Looking at Los Angeles

Looking at Los Angeles | Boosterism


Ed Ruscha. "Standard Station, Amarillo, Texas," 1963. Oil on canvas. © Ed Ruscha.

Dave Hickey has called us out. “It’s corny,” the critic told the New York Times, referring to Pacific Standard Time, L.A.’s current, Getty-funded initiative to canonize L.A.’s post-war art through a hundred or so thoroughly-researched exhibitions hosted by over sixty institutions. “It’s the sort of thing that Denver would do. They would do Mountain Standard Time.”

L.A. did it first, L.A. is an art capital—I’ve heard some variation of this again and again over the past month. I’ve never flinched when people say New Orleans invented jazz or New York owned the Ab-Ex movement, but it’s different when you hear such praise, such broad praise, about your own city, in your own city.

On one hand, the party’s been fun so far, and some of the art’s been a revelation—like Eleanor Antin’s paper doll hijacking video, and Betye Saar’s mystical installations. On the other hand, I feel sort of like it’s Fourth of July all the time, only patriotism has been replaced by regionalism, or like I’m at the Château de Chenonceau in France in 1560, watching the country’s first-ever fireworks extravaganza and feeling like we invented gunpowder. At the Getty’s nighttime exhibition opening two weeks ago, lights projecting the sun-shaped Pacific Standard Time logo danced all over the complex’s many layered buildings like fireworks and a booming voice walked guests through SoCal’s recent art history. At the reception, you could graze food tables themed after every decade—I took mashed potatoes from the 50s domesticity table. All of it was uncomfortably spectacular.

But some of the work in the Getty’s show, the centerpiece of PST, is uncomfortably spectacular, too, and, I suspect, still relatively unknown by those outside this city.

Peter Voulkos’ bulbous vessels; John Mason‘s ceramic wall pieces:


John Mason. "Blue Wall," 1959. Ceramic. © John Mason. Photo by Anthony Cuñha.

Robert Graham’s funny, sunny dioramas;

Robert Graham. "Untitled," 1967. Polyurethane resin. Collection of Ed Ruscha. © Estate of Robert Graham


DeWain Valentine’s smooth resin; Mary Corse’s impossible-to-photograph, glass-encrusted, white-on-white paintings;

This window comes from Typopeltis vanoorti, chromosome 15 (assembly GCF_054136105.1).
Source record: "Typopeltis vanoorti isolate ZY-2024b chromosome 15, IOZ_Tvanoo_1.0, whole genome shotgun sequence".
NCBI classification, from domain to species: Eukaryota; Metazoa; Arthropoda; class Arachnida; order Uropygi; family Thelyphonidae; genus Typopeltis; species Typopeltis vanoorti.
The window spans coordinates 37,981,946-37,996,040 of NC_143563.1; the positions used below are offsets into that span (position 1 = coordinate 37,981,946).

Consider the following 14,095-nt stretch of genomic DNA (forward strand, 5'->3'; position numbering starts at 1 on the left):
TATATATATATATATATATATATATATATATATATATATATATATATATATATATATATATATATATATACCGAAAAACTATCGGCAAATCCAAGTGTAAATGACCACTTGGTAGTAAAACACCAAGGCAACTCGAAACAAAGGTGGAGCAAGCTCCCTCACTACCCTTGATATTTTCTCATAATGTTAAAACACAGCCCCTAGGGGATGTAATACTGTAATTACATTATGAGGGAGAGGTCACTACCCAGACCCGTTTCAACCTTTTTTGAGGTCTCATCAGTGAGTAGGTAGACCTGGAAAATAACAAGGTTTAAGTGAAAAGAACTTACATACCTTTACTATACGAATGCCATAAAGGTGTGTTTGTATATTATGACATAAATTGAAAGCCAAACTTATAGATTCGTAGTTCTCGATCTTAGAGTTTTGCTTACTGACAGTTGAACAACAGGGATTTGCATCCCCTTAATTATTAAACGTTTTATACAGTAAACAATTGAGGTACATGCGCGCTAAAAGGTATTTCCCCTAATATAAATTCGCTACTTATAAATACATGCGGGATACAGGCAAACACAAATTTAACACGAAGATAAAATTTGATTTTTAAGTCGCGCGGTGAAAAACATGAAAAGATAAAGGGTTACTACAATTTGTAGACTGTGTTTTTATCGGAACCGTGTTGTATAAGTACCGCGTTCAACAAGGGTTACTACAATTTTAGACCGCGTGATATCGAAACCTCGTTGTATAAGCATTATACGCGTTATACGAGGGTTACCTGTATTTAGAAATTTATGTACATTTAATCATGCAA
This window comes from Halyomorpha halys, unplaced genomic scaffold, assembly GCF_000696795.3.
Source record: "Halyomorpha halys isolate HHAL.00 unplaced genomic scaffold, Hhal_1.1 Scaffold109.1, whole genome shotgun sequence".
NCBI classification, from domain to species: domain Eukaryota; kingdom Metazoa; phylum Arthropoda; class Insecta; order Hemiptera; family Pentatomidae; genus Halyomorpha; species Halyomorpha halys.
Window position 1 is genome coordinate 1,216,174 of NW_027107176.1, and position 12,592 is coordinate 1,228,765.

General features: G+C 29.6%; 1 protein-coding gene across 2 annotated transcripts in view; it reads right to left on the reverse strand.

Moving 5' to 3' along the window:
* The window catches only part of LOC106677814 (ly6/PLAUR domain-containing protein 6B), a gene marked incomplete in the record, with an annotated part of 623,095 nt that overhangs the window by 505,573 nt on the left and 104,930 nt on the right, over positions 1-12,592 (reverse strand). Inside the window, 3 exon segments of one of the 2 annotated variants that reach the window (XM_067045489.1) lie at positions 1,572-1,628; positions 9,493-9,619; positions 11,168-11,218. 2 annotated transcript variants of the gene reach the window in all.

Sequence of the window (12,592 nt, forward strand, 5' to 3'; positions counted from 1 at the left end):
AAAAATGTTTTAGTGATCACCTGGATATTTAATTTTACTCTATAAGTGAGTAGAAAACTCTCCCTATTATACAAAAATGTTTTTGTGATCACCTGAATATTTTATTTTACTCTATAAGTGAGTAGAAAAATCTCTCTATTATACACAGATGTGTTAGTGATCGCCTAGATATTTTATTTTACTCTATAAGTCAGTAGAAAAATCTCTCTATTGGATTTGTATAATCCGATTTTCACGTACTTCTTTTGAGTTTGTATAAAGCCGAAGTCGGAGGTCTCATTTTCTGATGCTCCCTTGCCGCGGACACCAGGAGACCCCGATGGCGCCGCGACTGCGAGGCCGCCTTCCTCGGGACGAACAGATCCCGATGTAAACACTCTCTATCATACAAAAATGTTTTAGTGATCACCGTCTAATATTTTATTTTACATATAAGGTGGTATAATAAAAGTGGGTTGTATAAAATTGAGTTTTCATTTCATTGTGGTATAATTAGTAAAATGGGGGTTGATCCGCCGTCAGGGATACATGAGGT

Mary Corse. "Untitled (White Light Grid Series-V)," 1969. Glass microspheres in acrylic on canvas. Permission courtesy Ace Gallery and the artist.

and of course, Hockney’s splash paintings, known outside L.A. certainly, but not fully appreciated unless you’re standing in front of them, soaking up their incredible, confident precision.

David Hockney. "A Bigger Splash," 1967. Acrylic on canvas. Image: © Tate, London 2010.


So what to make of PST? It’s embarrassing for sure. Regional boosterism has to be, especially since it exposes fear of marginalization, which is  the neurotic kind of fear that can persist long after marginalization has more or less receded. But maybe the embarrassment is worth a few good shows? I’m not sure.

My favorite Los Angeles art lore story is from David Hockney, who moved to California in 1963. The first night he stayed in L.A., he checked into a beach front Santa Monica hotel. He saw lights in the distance and walked toward them–he didn’t have a car, and didn’t know how to drive anyway–thinking it must be the city. After walking two miles he got there and found a big gas station. Not a city at all.

That’s the best thing about Los Angeles and its art, that things are spread out, confusing, and hard to find. It’s partly what made historicizing L.A. art difficult and, despite all the aggrandizing PST lingo, it’s something PST has embraced. There are shows beckoning to you from all over the region–Orange County, Pomona, San Diego, East L.A., West L.A., downtown, etc.–and it’s nearly  impossible to visit each and every one. Even when you do, they’ll only be a teaser, not the real city at all.

And that’s the last I’ll say about PST (in this column, at least).



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